Improving psychotherapies offered in public hospitals in Nairobi, Kenya: Extending practice-based research model for LMICs

Manasi Kumar, Mary Wangari Kuria, Caleb Joseph Othieno, Fredrik Falkenström

Research output: Contribution to journalArticlepeer-review

7 Citations (Scopus)


Background: Psychotherapy and mental health services in Nairobi's public hospitals are increasing. Rather than prematurely imposing psychotherapy protocols developed in Western countries to Kenya, we argue that first studying psychological interventions as they are practiced may generate understanding of which psychological problems are common, what interventions therapists use, and what seems to be effective in reducing psychiatric problems in a lower and middle income country like Kenya. Method: We present preliminary findings from a process-outcome study involving 345 patients from two public institutions, Kenyatta National and Mathare National Hospitals. We asked our patients to fill out a brief personal information questionnaire, Clinical Outcomes in Routine Evaluation-Outcome Measure (Evans et al. in Br J Psychiatry 180:51-60, 2002, and the Session Alliance Inventory (Falkenström et al. in Psychol Assess 27:169-183, 2015) after each session. We present descriptives for CORE-OM, patient-therapist concordance on the SAI, and using longitudinal mixed-effects model, test change in CORE-OM over time with various therapy and patient factors as predictors in regression analyses. Results: The majority of patients who attended the outpatient care clinics were young males. Our regression analysis suggested that patients with depression reported higher initial distress levels (2.75 CORE-OM scores, se = 1.11, z = 2.48, p = 0.013, 95% CI 0.57-4.93) than patients with addictions, anxiety, or psychosis. Older clients improved slower (0.08 CORE-OM scores slower improvement per session per year older age; se = 0.03, z = 3.02 p = 0.003, 95% CI 0.03, 0.14). Female patients reported higher initial distress than men (2.62 CORE-OM scores, se = 1.00, z = 2.61, p = 0.009, 95% CI 0.65, 4.58). However, interns had patients who reported significantly higher initial distress (3.24 CORE-OM points, se = 0.90, z = 3.60, p < 0.001, 95% CI 1.48, 5.00), and improved more over time (- 1.20 CORE-OM scores per session, se = 0.51, z = - 2.35, p = 0.019, 95% CI - 2.20, - 0.20) than patients seeing mental health practitioners. The results showed that at average alliance, CORE-OM decreased by 1.74 points per session (se = 0.21, p < 0.001). For each point higher on the SAI at session 2, the CORE-OM decreased by an additional 0.58 points per session (se = 0.25, p = 0.02). Discussion: Our objective was to study psychotherapies as they are practiced in naturalistic settings. The overall significant finding is that our participants report improvement in their functioning mental health condition and distress reduced as psychotherapy progressed. There were many more male than female participants in our sample; younger patients improved more than older ones; and while interns had patients with higher distress, their patients improved better than those patients attended by professionals. Conclusions: These are preliminary observations to consider for a larger sample follow-up study. Before changing practices, evaluating the existing practices by mapping clinical outcomes is a helpful route.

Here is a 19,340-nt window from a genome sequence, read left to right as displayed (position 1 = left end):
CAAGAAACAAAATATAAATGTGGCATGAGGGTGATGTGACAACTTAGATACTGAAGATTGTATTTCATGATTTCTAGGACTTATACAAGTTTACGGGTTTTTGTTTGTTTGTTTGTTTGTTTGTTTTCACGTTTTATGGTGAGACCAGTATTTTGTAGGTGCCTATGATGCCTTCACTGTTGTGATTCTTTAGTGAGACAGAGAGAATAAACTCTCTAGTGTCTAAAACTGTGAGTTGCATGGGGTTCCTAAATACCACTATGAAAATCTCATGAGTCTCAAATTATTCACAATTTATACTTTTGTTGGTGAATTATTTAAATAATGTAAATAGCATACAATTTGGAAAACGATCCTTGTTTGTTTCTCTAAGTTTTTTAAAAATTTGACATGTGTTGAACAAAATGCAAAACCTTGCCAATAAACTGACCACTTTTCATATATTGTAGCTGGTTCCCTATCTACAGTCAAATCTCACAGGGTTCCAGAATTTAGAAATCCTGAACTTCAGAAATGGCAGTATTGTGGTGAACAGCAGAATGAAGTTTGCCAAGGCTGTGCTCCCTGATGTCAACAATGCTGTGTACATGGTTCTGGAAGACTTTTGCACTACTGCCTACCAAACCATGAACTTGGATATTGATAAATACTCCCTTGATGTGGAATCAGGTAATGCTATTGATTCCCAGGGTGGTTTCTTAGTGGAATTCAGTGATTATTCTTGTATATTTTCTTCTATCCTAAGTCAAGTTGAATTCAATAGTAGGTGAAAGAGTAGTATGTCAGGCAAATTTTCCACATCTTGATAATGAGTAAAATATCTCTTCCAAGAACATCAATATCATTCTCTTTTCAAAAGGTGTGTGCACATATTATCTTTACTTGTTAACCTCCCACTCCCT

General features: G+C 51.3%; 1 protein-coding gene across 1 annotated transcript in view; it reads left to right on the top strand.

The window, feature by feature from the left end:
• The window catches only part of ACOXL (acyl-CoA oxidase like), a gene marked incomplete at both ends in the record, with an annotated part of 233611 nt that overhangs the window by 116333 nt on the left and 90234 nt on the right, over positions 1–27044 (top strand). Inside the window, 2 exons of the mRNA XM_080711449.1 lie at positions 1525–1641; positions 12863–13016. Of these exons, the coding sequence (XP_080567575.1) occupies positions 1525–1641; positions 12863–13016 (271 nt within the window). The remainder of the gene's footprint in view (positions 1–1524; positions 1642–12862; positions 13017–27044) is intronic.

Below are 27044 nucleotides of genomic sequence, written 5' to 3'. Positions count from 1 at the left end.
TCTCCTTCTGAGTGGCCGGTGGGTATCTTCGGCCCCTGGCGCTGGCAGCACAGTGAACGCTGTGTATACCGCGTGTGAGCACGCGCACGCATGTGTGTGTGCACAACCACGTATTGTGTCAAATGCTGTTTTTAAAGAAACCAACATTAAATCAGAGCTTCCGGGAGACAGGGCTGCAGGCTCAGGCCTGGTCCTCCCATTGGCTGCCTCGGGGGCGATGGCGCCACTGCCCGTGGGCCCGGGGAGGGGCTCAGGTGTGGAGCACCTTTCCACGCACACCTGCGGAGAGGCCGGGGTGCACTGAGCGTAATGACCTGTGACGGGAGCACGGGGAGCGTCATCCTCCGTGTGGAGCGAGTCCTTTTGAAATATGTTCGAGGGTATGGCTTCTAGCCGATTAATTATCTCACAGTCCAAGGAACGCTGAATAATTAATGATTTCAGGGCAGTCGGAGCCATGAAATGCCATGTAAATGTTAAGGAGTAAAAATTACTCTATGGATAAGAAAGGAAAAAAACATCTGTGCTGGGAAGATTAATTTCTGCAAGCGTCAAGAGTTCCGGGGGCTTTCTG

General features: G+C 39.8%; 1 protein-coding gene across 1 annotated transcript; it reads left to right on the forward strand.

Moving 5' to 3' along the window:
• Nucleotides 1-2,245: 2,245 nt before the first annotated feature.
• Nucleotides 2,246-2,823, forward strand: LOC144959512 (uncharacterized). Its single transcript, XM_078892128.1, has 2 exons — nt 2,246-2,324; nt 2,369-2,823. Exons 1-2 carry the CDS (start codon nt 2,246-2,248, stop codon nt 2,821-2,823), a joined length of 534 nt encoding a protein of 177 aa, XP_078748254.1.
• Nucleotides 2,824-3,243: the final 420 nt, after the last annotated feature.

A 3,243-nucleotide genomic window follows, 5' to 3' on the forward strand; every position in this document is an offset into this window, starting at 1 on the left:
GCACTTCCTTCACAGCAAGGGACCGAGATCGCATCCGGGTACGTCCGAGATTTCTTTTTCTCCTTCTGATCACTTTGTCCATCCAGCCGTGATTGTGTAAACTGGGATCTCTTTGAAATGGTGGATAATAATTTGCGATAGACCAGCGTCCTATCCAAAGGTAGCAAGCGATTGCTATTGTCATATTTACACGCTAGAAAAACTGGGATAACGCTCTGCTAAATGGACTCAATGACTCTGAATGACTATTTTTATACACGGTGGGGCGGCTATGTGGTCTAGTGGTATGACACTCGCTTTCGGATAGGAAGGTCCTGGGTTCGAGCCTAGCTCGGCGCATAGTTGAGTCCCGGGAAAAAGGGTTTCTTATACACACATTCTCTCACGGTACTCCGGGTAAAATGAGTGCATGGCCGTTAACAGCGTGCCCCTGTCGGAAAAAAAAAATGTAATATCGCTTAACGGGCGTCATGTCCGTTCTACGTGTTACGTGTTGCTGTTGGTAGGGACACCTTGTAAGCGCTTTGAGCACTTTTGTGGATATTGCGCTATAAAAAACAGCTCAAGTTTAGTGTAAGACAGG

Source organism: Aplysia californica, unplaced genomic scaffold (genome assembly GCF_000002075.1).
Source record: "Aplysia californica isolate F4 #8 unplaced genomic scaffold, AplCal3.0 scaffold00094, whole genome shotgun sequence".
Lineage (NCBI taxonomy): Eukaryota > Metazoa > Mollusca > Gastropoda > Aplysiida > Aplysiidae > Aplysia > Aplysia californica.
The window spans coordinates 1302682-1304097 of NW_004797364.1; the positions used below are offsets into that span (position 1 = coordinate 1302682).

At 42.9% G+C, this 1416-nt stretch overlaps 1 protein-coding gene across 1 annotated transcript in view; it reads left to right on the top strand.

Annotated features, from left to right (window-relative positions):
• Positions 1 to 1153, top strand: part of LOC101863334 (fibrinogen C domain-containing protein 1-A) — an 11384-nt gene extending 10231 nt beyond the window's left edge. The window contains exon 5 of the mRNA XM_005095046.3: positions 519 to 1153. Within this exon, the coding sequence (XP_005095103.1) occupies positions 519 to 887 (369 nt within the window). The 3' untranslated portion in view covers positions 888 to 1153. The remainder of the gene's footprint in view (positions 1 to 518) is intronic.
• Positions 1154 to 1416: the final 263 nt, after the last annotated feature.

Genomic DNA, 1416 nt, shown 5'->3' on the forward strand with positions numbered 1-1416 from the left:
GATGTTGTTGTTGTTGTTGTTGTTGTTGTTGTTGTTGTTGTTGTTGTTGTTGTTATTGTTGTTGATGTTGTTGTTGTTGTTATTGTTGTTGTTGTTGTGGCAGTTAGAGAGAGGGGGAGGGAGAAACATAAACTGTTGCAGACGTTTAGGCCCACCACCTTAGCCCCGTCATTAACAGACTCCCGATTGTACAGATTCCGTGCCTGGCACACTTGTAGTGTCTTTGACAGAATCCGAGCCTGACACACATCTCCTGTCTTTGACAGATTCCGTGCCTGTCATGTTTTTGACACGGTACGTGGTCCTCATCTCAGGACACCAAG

Original languageEnglish
Article number76
JournalInternational Journal of Mental Health Systems
Issue number1
Publication statusPublished - 11 Dec 2018
Externally publishedYes


  • Implementation challenges
  • Kenya
  • Mental illness
  • Poverty
  • Practice-informed research
  • Psychotherapies


Dive into the research topics of 'Improving psychotherapies offered in public hospitals in Nairobi, Kenya: Extending practice-based research model for LMICs'. Together they form a unique fingerprint.

Cite this